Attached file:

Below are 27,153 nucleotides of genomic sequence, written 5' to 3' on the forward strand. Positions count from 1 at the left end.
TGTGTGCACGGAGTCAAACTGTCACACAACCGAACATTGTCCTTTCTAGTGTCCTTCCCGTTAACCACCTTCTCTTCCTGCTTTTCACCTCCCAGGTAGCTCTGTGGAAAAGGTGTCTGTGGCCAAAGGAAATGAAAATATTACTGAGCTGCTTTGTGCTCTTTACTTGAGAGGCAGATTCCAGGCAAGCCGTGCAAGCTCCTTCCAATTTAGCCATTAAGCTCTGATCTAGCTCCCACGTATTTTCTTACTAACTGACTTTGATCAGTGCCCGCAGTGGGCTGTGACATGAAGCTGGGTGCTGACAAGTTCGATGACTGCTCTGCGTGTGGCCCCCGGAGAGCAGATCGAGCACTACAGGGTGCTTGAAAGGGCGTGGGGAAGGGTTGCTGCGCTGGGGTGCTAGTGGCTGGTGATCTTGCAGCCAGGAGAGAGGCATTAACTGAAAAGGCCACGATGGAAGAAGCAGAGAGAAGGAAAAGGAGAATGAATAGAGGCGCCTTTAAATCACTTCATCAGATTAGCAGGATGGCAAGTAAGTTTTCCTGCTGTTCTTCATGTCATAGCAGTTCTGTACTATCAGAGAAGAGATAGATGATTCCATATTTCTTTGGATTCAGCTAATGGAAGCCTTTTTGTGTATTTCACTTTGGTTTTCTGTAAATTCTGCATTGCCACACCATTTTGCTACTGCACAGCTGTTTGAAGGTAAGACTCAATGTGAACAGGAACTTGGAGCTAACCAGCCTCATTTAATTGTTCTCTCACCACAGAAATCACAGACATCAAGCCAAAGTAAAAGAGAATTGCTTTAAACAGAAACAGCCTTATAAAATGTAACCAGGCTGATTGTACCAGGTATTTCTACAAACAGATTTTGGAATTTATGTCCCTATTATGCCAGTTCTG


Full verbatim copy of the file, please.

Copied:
Below are 27,153 nucleotides of genomic sequence, written 5' to 3' on the forward strand. Positions count from 1 at the left end.
TGTGTGCACGGAGTCAAACTGTCACACAACCGAACATTGTCCTTTCTAGTGTCCTTCCCGTTAACCACCTTCTCTTCCTGCTTTTCACCTCCCAGGTAGCTCTGTGGAAAAGGTGTCTGTGGCCAAAGGAAATGAAAATATTACTGAGCTGCTTTGTGCTCTTTACTTGAGAGGCAGATTCCAGGCAAGCCGTGCAAGCTCCTTCCAATTTAGCCATTAAGCTCTGATCTAGCTCCCACGTATTTTCTTACTAACTGACTTTGATCAGTGCCCGCAGTGGGCTGTGACATGAAGCTGGGTGCTGACAAGTTCGATGACTGCTCTGCGTGTGGCCCCCGGAGAGCAGATCGAGCACTACAGGGTGCTTGAAAGGGCGTGGGGAAGGGTTGCTGCGCTGGGGTGCTAGTGGCTGGTGATCTTGCAGCCAGGAGAGAGGCATTAACTGAAAAGGCCACGATGGAAGAAGCAGAGAGAAGGAAAAGGAGAATGAATAGAGGCGCCTTTAAATCACTTCATCAGATTAGCAGGATGGCAAGTAAGTTTTCCTGCTGTTCTTCATGTCATAGCAGTTCTGTACTATCAGAGAAGAGATAGATGATTCCATATTTCTTTGGATTCAGCTAATGGAAGCCTTTTTGTGTATTTCACTTTGGTTTTCTGTAAATTCTGCATTGCCACACCATTTTGCTACTGCACAGCTGTTTGAAGGTAAGACTCAATGTGAACAGGAACTTGGAGCTAACCAGCCTCATTTAATTGTTCTCTCACCACAGAAATCACAGACATCAAGCCAAAGTAAAAGAGAATTGCTTTAAACAGAAACAGCCTTATAAAATGTAACCAGGCTGATTGTACCAGGTATTTCTACAAACAGATTTTGGAATTTATGTCCCTATTATGCCAGTTCTG